Art Institute ‘Plots’ new exhibit



Strangers practice the Tavistock method of social interaction and observation in Leigh Ledare’s film “The Task” showing at the Art Institute of Chicago, 111 S. Michigan Ave., Sept. 9–Dec. 31.

By Kendrah Villiesse

Thirty individuals sat in a circle in an empty room as a camera filmed, creating a social ecosystem that captured power structures and the complex patterns of stereotyping and identity.

That’s one component of  “Leigh Ledare: The Plot—Ruttenberg Contemporary Photography Series” showing at the Art Institute of Chicago, 111 S. Michigan Ave., Sept. 9–Dec. 31. The exhibit also includes a series of collages of various magazine articles that explored these interactions. 

“The Task,” a film directed by Ledare, shows social interactions between strangers in various situations throughout a conference. 

Buzz Ruttenberg, co-director of the David C. and Sarajean Ruttenberg Arts Foundation, sponsored Ledare with the Ruttenberg Prize—a prestigious photography award and fellowship. 

“[Ledare] is principally an artist who is exploring social interactions between people, what is within the norm and what is outside the norm,” Ruttenberg said. 

Inspired by social interactions, Ledare experimented with and adapted a British methodology called the Tavistock method. The technique follows participants’ interactions in a group to help identify individual authority. Its purpose is to help develop roles for leadership. The method was created by The Tavistock Institute in London after World War I, when British soldiers were suffering from post-traumatic stress disorder, according to Mannie Sher, director of the Group Relations Program at the Tavistock Institute.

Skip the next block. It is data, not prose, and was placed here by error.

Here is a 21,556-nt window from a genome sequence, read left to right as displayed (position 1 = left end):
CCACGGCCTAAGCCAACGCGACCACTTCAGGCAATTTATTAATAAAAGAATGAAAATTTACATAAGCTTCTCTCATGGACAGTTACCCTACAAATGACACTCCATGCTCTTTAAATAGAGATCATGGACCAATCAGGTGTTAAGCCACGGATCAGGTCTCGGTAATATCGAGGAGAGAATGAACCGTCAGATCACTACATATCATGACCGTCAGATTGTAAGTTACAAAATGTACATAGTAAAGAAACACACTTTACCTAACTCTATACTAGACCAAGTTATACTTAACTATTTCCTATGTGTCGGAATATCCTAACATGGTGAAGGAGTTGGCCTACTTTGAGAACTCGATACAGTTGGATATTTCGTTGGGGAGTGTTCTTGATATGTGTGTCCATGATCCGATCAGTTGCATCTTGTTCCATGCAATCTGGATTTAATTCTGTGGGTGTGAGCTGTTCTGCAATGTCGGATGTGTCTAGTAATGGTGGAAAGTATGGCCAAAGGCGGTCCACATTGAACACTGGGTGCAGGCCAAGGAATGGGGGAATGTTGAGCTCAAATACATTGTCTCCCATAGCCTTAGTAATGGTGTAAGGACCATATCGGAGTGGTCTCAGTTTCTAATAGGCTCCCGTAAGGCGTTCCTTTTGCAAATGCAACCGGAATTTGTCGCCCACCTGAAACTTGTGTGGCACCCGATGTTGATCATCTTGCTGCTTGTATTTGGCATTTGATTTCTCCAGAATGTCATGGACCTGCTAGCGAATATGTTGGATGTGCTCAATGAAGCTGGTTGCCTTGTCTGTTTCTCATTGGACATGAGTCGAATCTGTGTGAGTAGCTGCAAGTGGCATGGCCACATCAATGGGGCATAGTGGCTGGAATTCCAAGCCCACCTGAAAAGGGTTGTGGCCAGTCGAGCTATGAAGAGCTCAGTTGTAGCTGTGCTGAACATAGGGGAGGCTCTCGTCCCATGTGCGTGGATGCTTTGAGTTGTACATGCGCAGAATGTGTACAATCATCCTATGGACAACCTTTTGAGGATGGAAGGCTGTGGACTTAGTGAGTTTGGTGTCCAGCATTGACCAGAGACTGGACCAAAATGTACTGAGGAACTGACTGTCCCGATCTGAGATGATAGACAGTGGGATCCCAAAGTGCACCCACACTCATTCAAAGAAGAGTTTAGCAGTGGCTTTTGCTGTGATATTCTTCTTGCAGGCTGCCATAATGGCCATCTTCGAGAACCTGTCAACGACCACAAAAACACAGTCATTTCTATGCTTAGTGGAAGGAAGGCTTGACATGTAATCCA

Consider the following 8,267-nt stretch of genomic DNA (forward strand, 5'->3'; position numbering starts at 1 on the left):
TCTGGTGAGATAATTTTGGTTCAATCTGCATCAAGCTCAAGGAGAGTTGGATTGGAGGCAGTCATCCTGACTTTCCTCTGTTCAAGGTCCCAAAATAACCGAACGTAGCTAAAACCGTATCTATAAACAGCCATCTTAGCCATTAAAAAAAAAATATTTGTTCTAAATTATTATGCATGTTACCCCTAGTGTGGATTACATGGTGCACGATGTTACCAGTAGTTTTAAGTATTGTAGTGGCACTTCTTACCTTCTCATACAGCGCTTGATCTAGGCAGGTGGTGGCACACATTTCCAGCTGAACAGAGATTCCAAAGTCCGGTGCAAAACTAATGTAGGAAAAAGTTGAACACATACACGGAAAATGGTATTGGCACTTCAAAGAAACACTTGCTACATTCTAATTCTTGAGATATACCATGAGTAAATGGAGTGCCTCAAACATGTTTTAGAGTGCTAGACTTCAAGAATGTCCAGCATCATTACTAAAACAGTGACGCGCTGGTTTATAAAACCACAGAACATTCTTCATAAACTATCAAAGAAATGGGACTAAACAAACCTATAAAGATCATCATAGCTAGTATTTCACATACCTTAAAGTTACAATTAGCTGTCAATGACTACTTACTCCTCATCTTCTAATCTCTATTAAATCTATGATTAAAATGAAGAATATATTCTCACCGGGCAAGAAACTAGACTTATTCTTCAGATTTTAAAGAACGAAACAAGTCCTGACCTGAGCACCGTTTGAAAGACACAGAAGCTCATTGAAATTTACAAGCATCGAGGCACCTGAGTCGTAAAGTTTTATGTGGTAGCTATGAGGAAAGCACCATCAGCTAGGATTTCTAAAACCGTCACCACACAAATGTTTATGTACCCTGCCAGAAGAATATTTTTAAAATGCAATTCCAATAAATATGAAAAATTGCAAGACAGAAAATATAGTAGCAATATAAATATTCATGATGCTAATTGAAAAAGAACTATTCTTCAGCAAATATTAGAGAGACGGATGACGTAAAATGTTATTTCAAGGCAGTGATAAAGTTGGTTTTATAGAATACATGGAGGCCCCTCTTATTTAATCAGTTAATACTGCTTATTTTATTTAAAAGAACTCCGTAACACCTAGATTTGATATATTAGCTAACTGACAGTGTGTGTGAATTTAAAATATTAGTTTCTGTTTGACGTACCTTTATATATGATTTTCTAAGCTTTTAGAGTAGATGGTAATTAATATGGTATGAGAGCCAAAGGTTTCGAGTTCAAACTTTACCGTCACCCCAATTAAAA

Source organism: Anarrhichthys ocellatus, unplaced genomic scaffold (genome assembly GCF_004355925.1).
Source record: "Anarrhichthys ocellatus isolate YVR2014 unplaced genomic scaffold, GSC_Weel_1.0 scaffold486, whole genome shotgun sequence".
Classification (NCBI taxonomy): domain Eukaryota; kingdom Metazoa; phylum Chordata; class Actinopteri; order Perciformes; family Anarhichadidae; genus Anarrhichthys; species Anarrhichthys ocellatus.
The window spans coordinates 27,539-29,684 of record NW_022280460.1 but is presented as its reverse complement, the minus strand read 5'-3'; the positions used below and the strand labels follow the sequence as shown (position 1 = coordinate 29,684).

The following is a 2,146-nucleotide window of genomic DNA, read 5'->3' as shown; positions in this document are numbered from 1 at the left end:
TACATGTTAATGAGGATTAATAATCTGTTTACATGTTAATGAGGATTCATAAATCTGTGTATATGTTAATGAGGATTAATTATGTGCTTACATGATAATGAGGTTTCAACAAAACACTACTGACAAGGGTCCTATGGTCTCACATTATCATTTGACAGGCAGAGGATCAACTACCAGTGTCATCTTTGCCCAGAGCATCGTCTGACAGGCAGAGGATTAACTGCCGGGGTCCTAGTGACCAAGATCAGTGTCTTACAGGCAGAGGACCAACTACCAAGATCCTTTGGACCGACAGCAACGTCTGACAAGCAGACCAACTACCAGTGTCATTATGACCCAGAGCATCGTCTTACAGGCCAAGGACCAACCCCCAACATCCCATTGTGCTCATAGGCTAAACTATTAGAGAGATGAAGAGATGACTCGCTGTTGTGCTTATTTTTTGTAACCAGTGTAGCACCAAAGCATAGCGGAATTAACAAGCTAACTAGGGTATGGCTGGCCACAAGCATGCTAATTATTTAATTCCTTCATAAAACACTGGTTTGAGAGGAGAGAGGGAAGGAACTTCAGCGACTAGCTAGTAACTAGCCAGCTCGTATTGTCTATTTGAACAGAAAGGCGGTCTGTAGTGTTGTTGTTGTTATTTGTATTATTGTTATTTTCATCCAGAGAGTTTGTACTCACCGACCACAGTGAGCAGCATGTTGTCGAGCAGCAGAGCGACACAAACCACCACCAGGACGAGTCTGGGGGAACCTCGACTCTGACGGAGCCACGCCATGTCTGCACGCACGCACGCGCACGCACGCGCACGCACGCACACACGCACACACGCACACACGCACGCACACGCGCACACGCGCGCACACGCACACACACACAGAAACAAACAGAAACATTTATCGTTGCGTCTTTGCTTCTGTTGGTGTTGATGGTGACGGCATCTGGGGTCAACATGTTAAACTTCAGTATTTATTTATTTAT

Sher said the Tavistock method became known for its applications to mental health and social reconstruction issues after the war. 

“Its theory integrates the theories of psychoanalysis and its focus of unconscious dynamics and practical cognitive behavior—things you could actually see and measure,” Sher said. “But we take the view that attitude and behavior—whether of the individual, the group, the organization, the system or the environment—are motivated to a large extent by unconscious dynamics.” 

In her Film Noir class, Patricia Erens, adjunct professor at the School of the Art Institute of Chicago in the Department of Art History, teaches her students the different theories used in film. 

“I am trying to get the students to think about the artist that created the work, the characters that are up on the screen and how they relate to the screen based on their own emotional issues,” Erens said. 

Erens said Ledare’s interest in personal and social identity will pop out in his work because he is filming the interactions. 

“The interesting thing about the exhibit is that he is dealing with three different subjects: the artist creating the work, the subject who is, in a sense, being represented and then the viewer,” Erens said. “[He is] complicating it by filming all of this, so you have to think about [that].” 

Ledare’s decisions to use people in Chicago should encourage the public to visit and appreciate Ledare’s endeavors differently than they would a classical painting, according to Ruttenberg. The audience will have a better understanding because it shows people like themselves interacting the way the public interacts.

“I expect many people will be quite moved because this is the ultimate reality TV,” Ruttenberg said. “It’s not TV, but a reality show that has an hour and a half of filming. People’s relationships evolve in a group and the positives and negatives of a group dynamic. It is kind of like ‘Survivor’ of the Art Institute.”